ESPE Abstracts (2016) 86 P-P1-197

Diagnosis of Non-Autoimmune Paediatric Diabetes by Targeted Next Generation Sequencing (NGS): Findings in Two Families with Rare Mono- and Digenic forms of Diabetes

Amélie Poidvina, Xavier Donathc, Cécile Saint-Martinc, Sylvie Loisona, Jean-Claude Carela,b, Christine Bellanné-Chantelotc & Nadia Tubiana-Rufia


aService d’Endocrinologie Diabétologie Pédiatrique et Centre de Référence des Maladies Endocriniennes Rares de la Croissance, Hôpital Universitaire Robert Debré, Assistance Publique-Hôpitaux de Paris, Paris, France; bUniversity Paris Diderot, Sorbonne Paris Cité, Paris, France; cDépartement de Génétique, Hôpital Pitié-Salpétrière, Assistance Publique-Hôpitaux de Paris, Paris, France


Background: Nearly 10% of paediatric onset diabetes are auto-antibodies negative. Among them monogenic diabetes are frequently under-diagnosed. The major increase in the prevalence of childhood obesity is misleading with a risk of confusion between type 2 diabetes (T2D) and monogenic causes of diabetes.

Objective and hypotheses: To report on two informative families with negative auto-antibodies childhood-onset diabetes cases.

Method: Next generation sequencing (NGS) analysis of a panel of genes with a role in insulin secretion was applied to two index cases. Segregation analysis was subsequently performed by Sanger sequencing and quantitative PCR (MLPA) in relatives.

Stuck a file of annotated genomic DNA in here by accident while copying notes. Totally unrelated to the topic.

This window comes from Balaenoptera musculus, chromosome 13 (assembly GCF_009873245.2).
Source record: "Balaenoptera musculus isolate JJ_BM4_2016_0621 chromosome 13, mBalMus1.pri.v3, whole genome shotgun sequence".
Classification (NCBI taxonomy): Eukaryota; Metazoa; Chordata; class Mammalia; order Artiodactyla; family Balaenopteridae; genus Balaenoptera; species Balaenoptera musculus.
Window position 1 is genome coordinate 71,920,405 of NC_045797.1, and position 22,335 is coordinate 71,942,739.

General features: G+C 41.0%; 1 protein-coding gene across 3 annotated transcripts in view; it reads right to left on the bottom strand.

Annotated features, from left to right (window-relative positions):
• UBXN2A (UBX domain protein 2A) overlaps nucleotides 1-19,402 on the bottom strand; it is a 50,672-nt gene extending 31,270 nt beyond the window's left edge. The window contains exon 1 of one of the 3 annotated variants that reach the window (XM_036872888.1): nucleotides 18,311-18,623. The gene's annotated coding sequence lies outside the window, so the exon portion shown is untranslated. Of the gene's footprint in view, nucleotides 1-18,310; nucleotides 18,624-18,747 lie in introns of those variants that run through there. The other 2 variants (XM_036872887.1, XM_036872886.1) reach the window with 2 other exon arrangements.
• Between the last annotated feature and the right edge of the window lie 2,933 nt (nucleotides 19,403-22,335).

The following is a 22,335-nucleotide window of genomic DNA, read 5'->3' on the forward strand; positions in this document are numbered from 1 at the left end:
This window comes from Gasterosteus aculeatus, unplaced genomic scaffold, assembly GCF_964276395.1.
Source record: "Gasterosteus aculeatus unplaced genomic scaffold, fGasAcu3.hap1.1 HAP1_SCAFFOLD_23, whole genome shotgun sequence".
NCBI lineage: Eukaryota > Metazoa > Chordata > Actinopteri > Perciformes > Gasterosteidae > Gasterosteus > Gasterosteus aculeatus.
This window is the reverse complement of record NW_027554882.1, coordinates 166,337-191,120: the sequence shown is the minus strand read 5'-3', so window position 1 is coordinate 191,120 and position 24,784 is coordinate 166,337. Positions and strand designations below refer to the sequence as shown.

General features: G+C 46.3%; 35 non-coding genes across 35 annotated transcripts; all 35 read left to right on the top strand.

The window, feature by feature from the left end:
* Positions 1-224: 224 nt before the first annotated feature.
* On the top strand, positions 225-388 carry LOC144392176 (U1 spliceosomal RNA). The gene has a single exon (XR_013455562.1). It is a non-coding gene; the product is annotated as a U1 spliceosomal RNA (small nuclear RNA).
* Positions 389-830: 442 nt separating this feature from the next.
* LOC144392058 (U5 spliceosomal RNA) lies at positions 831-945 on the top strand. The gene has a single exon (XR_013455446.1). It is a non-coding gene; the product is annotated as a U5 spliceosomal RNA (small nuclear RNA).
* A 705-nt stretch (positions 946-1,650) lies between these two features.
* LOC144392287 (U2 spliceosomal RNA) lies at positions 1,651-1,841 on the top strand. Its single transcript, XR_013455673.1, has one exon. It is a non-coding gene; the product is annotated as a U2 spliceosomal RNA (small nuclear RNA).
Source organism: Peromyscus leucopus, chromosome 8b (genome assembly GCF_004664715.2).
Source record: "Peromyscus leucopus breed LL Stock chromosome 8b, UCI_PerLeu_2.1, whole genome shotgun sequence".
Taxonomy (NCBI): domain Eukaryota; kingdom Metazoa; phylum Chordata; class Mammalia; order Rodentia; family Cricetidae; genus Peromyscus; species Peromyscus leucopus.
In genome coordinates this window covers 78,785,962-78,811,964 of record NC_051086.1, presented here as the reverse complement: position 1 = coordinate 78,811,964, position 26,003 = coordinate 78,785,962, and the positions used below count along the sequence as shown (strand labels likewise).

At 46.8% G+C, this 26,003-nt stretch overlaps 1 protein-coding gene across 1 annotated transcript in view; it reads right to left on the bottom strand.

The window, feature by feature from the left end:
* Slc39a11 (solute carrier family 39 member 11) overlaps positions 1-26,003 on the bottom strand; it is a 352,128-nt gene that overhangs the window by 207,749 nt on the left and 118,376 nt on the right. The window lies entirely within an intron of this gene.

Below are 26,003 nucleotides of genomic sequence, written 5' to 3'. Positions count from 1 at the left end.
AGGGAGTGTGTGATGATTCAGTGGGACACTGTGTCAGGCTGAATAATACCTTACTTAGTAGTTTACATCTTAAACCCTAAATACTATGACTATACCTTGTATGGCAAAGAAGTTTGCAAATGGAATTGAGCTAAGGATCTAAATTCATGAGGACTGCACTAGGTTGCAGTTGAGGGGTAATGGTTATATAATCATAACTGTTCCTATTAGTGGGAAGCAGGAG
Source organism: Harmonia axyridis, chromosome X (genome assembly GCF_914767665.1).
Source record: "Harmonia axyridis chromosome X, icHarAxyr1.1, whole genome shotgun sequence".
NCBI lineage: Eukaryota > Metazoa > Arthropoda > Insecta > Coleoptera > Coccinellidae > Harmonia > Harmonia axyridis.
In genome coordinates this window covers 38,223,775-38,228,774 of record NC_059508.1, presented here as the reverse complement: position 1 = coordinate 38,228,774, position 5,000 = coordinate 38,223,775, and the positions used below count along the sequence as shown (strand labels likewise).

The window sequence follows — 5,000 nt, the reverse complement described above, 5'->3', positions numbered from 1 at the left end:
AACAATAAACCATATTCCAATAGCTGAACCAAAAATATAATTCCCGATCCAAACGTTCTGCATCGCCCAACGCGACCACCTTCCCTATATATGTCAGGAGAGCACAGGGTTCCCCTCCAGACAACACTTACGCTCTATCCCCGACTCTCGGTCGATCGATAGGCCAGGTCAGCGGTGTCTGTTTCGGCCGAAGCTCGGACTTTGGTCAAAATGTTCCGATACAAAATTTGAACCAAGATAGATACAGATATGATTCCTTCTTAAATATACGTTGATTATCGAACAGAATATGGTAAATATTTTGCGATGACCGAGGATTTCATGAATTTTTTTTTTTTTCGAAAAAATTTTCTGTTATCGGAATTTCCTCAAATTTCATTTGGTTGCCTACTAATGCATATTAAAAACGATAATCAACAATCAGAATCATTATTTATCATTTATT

Results: In the first family, with three cases of diabetes diagnosed between the ages of 10 and 15 years, and a family history of T2D, diabetic subjects carried either a large deletion of the glucokinase gene (father inheritance), a variant of the ABCC8 gene (mother inheritance), or both (digenic inheritance). These genetic findings are likely associated with the variation in clinical presentation and evolution of diabetes in the family. In the second family, the onset of diabetes at the age of 15 years in an overweight but non-obese girl (HbA1c=14%, non-ketotic) with a father diagnosed as T2D at the age of 44 years, lead to the diagnosis of a novel pathogenic missense mutation of the insulin gene.

Conclusion: The identification of these rare causes of monogenic diabetes was made possible by the NGS approach. The paediatric community should be aware of these new technical possibilities for the etiological diagnosis of atypical forms of diabetes, to allow an accurate diagnosis and an appropriate management.